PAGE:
Some time ago I wrote about how the food security in Iraq had been affected by decades of war and suppression by the Iraqi regime. After researching and summarizing that subject I decided to investigate if changes in agriculture, potentially induced by conflicts, were visible in satellite images in my own study area, the Duhok Governorate.
In this sub-project of my PhD dissertation I decided to combine remote sensing approaches, such as crop phenology, with contextual knowledge about the history of Kurdistan Region. I therefore focused on agricultural changes that can be temporally and spatially associated with Al-Anfal genocide in the late 1980’s.
Last week I presented some early findings of this research as a poster at the AGILE conference in Spain, now published as an abstract in the proceedings of AGILE’2014 International Conference on Geographic Information Science. Even though my topic was a bit off, I had some interesting discussions with people curious about my research.
In short, what I did was to look at differences between spring and summer NDVI for Maximum Value Composites (MVC)’s over 4 years (to omit issues with clouds and fallow practices). To detect agricultural land that is usually being harvested in early June, I classified cells with a strong decrease in NDVI after harvest time as cultivated.
The result showed that the years before the Anfal Genocide took place (1984-1987), approximately 35% of the Duhok governorate’s land area was cultivated (i.e. harvested in June). After the Anfal Genocide, only 13% was classified as cultivated. This represent a decrease in 1438 km2 in cultivated land, representing 62% of the pre-Anfal cultivated area. Furthermore, the area specifically targeted by the Anfal Genocide had gone from 26% to only 3% cultivation, showing a really strong decrease in agricultural land, 88% of the pre-Anfal cultivated area.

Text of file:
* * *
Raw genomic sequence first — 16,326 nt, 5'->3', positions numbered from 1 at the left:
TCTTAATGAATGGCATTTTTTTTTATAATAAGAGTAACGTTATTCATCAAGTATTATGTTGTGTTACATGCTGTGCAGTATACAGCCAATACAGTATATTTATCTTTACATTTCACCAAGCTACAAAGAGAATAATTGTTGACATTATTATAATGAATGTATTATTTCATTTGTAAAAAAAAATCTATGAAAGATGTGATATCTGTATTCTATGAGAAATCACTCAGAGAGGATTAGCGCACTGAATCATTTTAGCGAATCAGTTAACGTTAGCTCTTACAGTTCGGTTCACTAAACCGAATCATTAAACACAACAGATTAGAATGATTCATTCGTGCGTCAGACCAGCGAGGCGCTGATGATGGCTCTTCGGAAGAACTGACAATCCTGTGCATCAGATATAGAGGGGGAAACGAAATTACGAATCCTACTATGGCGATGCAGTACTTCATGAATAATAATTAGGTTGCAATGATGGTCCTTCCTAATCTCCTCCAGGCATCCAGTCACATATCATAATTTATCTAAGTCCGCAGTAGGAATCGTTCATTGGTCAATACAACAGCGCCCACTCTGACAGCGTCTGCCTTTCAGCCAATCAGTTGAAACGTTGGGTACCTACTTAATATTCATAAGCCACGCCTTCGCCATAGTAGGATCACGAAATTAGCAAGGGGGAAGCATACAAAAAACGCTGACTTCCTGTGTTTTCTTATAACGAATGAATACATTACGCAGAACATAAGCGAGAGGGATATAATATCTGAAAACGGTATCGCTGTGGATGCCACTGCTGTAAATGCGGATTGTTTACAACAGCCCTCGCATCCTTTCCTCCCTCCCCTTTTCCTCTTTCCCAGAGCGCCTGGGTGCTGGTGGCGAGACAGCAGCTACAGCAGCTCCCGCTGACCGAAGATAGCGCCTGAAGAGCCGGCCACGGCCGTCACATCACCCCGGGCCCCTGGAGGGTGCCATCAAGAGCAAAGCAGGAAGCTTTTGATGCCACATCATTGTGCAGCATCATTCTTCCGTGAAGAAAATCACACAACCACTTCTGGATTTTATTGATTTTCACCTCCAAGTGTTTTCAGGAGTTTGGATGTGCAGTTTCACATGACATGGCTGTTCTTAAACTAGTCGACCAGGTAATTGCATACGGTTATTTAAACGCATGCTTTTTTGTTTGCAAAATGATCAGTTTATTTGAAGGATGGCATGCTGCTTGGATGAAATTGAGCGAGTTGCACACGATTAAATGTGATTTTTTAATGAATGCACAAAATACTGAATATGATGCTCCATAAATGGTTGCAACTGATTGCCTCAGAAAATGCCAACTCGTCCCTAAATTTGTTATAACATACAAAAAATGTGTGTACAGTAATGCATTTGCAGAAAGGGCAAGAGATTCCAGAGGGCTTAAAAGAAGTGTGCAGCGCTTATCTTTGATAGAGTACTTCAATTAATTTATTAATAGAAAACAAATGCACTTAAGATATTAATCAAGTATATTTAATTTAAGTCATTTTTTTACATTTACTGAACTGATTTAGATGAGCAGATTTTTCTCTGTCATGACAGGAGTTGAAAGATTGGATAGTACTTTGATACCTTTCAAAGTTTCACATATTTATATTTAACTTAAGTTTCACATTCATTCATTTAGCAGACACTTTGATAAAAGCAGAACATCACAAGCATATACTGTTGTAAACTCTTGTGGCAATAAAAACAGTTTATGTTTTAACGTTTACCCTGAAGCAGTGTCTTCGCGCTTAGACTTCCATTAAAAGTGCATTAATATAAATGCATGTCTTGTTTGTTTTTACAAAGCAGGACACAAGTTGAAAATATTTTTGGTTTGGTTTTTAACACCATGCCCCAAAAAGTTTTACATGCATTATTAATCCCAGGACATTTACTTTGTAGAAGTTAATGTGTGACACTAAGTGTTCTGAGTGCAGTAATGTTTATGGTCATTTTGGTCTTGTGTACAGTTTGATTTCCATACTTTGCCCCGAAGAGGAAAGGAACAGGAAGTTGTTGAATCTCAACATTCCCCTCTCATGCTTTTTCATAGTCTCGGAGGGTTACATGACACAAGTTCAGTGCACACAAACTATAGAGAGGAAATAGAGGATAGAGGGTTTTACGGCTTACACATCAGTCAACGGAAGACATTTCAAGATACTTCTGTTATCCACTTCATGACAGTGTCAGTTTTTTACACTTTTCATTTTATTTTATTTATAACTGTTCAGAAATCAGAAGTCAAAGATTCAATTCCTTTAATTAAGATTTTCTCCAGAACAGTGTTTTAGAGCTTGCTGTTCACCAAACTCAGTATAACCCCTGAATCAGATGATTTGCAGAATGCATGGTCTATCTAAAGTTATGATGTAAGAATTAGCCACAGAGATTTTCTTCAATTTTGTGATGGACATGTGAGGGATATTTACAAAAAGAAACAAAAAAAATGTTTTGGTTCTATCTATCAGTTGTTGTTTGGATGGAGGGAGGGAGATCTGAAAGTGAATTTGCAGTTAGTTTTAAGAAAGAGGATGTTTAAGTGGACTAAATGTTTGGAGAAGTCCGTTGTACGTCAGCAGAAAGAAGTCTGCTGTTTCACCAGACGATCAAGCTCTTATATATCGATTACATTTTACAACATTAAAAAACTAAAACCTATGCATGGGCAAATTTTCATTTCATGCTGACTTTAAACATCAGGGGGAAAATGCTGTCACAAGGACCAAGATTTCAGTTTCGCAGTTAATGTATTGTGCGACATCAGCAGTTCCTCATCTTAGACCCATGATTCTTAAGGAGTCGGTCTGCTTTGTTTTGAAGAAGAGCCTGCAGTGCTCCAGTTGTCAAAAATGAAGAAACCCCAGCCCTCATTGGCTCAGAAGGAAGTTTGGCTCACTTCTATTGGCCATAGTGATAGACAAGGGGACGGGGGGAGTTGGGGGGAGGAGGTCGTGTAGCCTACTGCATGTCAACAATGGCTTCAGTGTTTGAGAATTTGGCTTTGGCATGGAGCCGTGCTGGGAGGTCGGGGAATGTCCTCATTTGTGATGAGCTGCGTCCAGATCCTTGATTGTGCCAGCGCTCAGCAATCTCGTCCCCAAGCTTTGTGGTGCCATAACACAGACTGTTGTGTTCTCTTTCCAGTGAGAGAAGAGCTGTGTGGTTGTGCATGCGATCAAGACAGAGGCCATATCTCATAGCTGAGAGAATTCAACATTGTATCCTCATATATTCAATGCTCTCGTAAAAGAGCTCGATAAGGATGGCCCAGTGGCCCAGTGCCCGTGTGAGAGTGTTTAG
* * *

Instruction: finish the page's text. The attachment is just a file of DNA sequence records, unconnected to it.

But what does a genocide really have to do with agriculture? This is where the results need to be put into context. Before the genocide in the late 1980’s, the Duhok governorate was a largely agricultural and rural province. Kurdistan region has always had a high water availability due to its mountainous geography and therefore accounted for a large part of the agricultural production in Iraq. The Anfal genocide that I’ve written about before basically led to a shift from rural to urban lifestyles. People were forcibly moved, displaced, to cities and urban complexes inside Kurdistan and abroad, and were therefore prevented to work on their lands. Furthermore, much agricultural land, as well as villages, were destroyed by bombs. There is a general saying that the Kurdish people of Iraq changed from producers to consumers and several reports emphasize the effects on agriculture, even though no quantitative assessments have been presented.
The next step in this research is to move further on in time and look at the state of agriculture after the initiation of the Village Reconstruction program in 1991, and the current state, 2013-2014. A refined approach would also focus on crops that are not harvested in June, and on other land covers that might have been associated with these changes, for example urban areas.
Poster is available here.